Production was set up at Krauss-Maffei of Munich, with deliveries of the first batch between September, 1965 and July, 1966. The Leopard was soon being purchased by a number of NATO members including Canada, Belgium, Denmark, Greece, Italy, the Netherlands, Norway and Turkey, as well as by Australia.
After the first batch
was delivered the next three batches were the Leopard 1A1 model,
which included a new gun stabilization system from Cadillac-Gage, allowing
the tank to fire effectively on the move. The 1A1 also added the now-famous
"skirts" along the sides to protect the upper tracks, and a new thermal
jacket on the gun barrel to control heating. A less important change was to
use rectangular rubber blocks fastened to the treads with a single pin
instead of the earlier two-pin "shaped" versions, which could be easily
replaced in the winter with metal X-shaped crampons for movement on ice and
Between 1974 and 1977 all of the machines in the first four batches were brought to the same Leopard 1A1A1 standard, and given additional turret armor developed by Blohm + Voss. A further upgrade in the 1980s added leftover image-intensifier night sights which were being handed down from the Leopard 2 as they were themselves upgraded. The PZB 200 was mounted in a large box on the upper right of the gun, creating the Leopard 1A1A2. A further upgrade with SEM80/90 all-digital radios created the Leopard 1A1A3.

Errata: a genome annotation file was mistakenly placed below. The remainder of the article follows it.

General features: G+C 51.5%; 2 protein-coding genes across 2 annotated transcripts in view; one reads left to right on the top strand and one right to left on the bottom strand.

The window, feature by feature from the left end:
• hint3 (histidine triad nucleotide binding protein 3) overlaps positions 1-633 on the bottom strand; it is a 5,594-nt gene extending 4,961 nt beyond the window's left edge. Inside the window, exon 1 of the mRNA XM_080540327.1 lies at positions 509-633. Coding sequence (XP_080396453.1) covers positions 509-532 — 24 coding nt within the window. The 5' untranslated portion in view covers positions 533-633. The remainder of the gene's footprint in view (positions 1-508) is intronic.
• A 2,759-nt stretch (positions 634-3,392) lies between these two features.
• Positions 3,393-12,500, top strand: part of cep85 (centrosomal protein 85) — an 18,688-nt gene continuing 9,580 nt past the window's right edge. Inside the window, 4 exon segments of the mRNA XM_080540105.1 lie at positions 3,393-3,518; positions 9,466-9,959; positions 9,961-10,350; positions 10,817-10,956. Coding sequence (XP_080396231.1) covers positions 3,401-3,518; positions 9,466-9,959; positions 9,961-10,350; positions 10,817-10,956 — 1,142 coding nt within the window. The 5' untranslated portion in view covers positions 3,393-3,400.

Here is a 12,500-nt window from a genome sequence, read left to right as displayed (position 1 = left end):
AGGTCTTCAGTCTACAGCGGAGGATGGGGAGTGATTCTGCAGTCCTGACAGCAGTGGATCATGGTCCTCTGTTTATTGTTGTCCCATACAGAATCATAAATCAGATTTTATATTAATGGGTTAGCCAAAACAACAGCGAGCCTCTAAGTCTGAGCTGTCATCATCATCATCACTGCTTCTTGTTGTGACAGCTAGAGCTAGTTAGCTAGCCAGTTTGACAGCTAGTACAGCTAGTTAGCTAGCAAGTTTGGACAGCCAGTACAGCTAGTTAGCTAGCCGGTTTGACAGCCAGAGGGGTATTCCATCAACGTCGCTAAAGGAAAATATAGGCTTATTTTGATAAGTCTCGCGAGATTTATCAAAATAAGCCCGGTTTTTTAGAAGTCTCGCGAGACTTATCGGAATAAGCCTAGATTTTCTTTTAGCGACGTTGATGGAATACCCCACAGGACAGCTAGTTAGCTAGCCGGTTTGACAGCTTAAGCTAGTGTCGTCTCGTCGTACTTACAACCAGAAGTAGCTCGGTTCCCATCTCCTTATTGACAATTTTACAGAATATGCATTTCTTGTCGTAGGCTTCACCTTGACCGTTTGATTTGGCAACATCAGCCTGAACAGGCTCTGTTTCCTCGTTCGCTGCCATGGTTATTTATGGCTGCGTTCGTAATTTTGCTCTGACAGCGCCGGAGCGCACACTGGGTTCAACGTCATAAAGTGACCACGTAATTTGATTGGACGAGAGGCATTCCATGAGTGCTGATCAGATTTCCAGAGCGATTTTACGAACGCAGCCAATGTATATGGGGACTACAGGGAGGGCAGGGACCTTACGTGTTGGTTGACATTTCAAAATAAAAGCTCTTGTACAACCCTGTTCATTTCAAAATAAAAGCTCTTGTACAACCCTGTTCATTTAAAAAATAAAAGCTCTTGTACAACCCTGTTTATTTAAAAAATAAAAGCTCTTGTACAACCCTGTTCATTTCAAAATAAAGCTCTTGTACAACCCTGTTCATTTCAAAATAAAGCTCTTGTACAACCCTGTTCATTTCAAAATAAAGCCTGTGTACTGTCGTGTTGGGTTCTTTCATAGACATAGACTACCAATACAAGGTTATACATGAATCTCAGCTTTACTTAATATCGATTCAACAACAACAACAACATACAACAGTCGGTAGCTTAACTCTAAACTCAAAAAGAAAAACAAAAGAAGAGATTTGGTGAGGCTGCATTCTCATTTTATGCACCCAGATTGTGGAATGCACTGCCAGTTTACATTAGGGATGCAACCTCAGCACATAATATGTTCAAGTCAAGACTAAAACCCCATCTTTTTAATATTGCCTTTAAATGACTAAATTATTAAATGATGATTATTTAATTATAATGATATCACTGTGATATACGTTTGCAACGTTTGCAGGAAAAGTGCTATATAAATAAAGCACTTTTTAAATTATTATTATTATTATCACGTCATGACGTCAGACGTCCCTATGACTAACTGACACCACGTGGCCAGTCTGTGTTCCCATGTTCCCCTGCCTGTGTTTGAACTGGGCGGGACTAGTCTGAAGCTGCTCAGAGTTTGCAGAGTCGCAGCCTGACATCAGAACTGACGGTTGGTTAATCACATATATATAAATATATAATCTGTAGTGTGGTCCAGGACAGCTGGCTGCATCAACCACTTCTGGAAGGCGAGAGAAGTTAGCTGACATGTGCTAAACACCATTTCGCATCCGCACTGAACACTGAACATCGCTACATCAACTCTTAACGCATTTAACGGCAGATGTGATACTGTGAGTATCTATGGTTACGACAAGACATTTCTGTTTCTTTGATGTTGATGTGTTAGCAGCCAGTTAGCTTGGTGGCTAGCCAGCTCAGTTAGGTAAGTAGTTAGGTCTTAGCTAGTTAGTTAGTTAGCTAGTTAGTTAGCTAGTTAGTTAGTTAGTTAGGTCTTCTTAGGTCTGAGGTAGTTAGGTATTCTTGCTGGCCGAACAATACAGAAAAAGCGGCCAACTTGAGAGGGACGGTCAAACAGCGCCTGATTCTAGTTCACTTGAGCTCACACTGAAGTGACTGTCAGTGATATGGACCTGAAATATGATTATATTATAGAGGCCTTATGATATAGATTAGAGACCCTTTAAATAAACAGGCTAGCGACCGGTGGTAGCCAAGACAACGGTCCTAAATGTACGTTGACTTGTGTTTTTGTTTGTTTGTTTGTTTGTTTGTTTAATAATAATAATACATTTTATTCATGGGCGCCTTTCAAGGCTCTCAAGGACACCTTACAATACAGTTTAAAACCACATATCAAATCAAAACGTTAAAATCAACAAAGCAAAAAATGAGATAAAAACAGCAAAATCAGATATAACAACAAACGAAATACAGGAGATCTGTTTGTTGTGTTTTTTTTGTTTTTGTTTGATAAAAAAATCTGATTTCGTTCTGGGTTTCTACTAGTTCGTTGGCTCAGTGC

The first 232 tanks of the fifth production batch was delivered as the Leopard 1A2 between 1972 and 1974. The A2 included a heavier and better armored turret, and therefore did not receive the B&V armor add-ons as did the earlier machines. They did receive the other upgrades however--the Leopard 1A2A1 received the PZB 200, the Leopard 1A2A2 the digital radios, and the Leopard 1A2A3 got both.
There is more to the Leopard after this, but it is not germane to this kit. Thanks to the wonderful world of the Internet for this background information.
When I first opened the box, I thought that perhaps this was an old ESCI kit as Italeri has a deal with ERTL (who owns ESCI and all their molds) to rebox ESCI kits. However, I don't recall ESCI ever doing the hard plastic tracks thing so I'm not really sure.